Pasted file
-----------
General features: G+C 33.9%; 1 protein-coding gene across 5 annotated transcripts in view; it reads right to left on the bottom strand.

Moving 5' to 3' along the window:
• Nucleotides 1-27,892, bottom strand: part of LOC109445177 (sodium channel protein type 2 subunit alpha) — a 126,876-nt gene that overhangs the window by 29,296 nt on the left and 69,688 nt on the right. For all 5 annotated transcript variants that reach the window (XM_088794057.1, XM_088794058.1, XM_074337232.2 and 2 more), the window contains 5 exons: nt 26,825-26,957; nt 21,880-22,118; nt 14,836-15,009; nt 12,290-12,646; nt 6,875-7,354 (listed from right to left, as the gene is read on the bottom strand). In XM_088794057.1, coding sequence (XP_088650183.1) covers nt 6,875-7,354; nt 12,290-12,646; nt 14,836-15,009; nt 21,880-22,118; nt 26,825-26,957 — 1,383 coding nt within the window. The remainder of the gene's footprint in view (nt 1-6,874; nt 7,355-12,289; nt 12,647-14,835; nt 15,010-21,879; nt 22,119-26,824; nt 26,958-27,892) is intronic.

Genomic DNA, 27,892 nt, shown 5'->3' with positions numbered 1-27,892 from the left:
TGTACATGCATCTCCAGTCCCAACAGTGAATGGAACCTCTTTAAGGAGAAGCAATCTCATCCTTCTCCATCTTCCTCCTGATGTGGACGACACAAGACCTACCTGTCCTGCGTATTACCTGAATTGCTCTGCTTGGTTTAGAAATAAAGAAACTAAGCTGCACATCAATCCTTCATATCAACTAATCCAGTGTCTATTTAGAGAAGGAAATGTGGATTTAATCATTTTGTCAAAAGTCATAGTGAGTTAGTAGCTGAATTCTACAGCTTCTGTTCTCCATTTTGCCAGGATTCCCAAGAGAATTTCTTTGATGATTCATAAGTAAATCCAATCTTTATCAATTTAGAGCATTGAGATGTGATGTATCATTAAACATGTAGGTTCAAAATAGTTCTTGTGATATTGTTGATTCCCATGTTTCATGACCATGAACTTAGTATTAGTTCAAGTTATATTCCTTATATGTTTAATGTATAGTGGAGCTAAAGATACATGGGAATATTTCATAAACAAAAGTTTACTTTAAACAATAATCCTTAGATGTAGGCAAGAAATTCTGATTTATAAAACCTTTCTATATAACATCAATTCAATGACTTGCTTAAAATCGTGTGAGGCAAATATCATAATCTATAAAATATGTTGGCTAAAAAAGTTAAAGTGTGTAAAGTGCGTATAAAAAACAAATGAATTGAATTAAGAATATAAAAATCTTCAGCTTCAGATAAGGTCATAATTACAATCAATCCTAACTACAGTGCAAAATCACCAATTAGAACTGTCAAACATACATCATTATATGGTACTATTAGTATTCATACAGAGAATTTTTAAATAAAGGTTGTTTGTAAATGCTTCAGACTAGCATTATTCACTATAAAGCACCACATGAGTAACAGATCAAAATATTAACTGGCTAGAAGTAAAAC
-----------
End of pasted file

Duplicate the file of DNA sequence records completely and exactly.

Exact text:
General features: G+C 33.9%; 1 protein-coding gene across 5 annotated transcripts in view; it reads right to left on the bottom strand.

Moving 5' to 3' along the window:
• Nucleotides 1-27,892, bottom strand: part of LOC109445177 (sodium channel protein type 2 subunit alpha) — a 126,876-nt gene that overhangs the window by 29,296 nt on the left and 69,688 nt on the right. For all 5 annotated transcript variants that reach the window (XM_088794057.1, XM_088794058.1, XM_074337232.2 and 2 more), the window contains 5 exons: nt 26,825-26,957; nt 21,880-22,118; nt 14,836-15,009; nt 12,290-12,646; nt 6,875-7,354 (listed from right to left, as the gene is read on the bottom strand). In XM_088794057.1, coding sequence (XP_088650183.1) covers nt 6,875-7,354; nt 12,290-12,646; nt 14,836-15,009; nt 21,880-22,118; nt 26,825-26,957 — 1,383 coding nt within the window. The remainder of the gene's footprint in view (nt 1-6,874; nt 7,355-12,289; nt 12,647-14,835; nt 15,010-21,879; nt 22,119-26,824; nt 26,958-27,892) is intronic.

Genomic DNA, 27,892 nt, shown 5'->3' with positions numbered 1-27,892 from the left:
TGTACATGCATCTCCAGTCCCAACAGTGAATGGAACCTCTTTAAGGAGAAGCAATCTCATCCTTCTCCATCTTCCTCCTGATGTGGACGACACAAGACCTACCTGTCCTGCGTATTACCTGAATTGCTCTGCTTGGTTTAGAAATAAAGAAACTAAGCTGCACATCAATCCTTCATATCAACTAATCCAGTGTCTATTTAGAGAAGGAAATGTGGATTTAATCATTTTGTCAAAAGTCATAGTGAGTTAGTAGCTGAATTCTACAGCTTCTGTTCTCCATTTTGCCAGGATTCCCAAGAGAATTTCTTTGATGATTCATAAGTAAATCCAATCTTTATCAATTTAGAGCATTGAGATGTGATGTATCATTAAACATGTAGGTTCAAAATAGTTCTTGTGATATTGTTGATTCCCATGTTTCATGACCATGAACTTAGTATTAGTTCAAGTTATATTCCTTATATGTTTAATGTATAGTGGAGCTAAAGATACATGGGAATATTTCATAAACAAAAGTTTACTTTAAACAATAATCCTTAGATGTAGGCAAGAAATTCTGATTTATAAAACCTTTCTATATAACATCAATTCAATGACTTGCTTAAAATCGTGTGAGGCAAATATCATAATCTATAAAATATGTTGGCTAAAAAAGTTAAAGTGTGTAAAGTGCGTATAAAAAACAAATGAATTGAATTAAGAATATAAAAATCTTCAGCTTCAGATAAGGTCATAATTACAATCAATCCTAACTACAGTGCAAAATCACCAATTAGAACTGTCAAACATACATCATTATATGGTACTATTAGTATTCATACAGAGAATTTTTAAATAAAGGTTGTTTGTAAATGCTTCAGACTAGCATTATTCACTATAAAGCACCACATGAGTAACAGATCAAAATATTAACTGGCTAGAAGTAAAAC